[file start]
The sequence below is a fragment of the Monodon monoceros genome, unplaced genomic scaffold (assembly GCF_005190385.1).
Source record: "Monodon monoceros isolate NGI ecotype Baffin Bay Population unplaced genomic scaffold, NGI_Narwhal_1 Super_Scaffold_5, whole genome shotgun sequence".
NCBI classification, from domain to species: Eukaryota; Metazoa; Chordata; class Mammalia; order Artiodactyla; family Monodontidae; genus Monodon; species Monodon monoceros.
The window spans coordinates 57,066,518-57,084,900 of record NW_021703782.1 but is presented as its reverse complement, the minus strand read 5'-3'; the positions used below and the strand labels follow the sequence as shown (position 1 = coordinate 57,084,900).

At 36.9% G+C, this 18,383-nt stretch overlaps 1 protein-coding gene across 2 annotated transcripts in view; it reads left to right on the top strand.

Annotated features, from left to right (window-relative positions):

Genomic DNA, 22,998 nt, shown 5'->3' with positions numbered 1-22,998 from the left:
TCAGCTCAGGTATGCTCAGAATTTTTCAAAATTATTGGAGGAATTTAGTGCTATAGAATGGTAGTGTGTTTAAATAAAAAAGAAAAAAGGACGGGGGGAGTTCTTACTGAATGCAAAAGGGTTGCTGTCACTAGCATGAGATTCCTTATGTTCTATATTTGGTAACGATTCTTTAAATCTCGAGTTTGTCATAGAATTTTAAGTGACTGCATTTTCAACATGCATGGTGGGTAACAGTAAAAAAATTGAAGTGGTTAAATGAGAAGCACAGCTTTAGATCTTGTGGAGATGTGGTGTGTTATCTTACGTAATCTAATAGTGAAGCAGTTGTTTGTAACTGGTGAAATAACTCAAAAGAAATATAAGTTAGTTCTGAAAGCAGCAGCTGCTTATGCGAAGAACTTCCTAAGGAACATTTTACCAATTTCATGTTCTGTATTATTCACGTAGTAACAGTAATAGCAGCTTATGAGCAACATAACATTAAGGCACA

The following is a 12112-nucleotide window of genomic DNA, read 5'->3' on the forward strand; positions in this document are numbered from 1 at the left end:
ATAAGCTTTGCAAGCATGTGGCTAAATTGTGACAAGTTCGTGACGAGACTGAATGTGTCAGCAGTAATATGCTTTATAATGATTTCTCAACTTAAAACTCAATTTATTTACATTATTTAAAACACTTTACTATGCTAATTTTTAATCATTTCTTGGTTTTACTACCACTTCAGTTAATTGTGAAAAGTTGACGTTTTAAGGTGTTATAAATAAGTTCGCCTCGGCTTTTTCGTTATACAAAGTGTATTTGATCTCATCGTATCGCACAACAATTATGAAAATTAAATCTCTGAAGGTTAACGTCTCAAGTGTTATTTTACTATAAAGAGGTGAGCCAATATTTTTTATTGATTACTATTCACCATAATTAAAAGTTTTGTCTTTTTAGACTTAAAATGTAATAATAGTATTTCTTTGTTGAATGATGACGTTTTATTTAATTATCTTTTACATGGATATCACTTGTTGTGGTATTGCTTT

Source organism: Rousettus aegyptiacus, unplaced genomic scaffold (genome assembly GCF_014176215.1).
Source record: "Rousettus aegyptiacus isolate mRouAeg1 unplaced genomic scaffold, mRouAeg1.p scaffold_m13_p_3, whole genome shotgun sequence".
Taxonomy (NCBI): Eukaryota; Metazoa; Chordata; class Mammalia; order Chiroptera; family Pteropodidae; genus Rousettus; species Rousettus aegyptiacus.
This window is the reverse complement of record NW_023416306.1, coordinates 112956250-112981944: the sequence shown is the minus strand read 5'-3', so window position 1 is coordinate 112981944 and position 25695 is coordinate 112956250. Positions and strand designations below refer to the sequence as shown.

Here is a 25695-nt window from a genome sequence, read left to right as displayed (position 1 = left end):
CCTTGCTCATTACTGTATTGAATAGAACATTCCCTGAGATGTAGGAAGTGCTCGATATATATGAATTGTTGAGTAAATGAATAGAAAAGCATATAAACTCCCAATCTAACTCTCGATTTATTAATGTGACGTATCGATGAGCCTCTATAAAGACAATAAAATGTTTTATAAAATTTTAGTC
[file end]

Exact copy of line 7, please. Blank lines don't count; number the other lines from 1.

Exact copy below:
Genomic DNA, 22,998 nt, shown 5'->3' with positions numbered 1-22,998 from the left: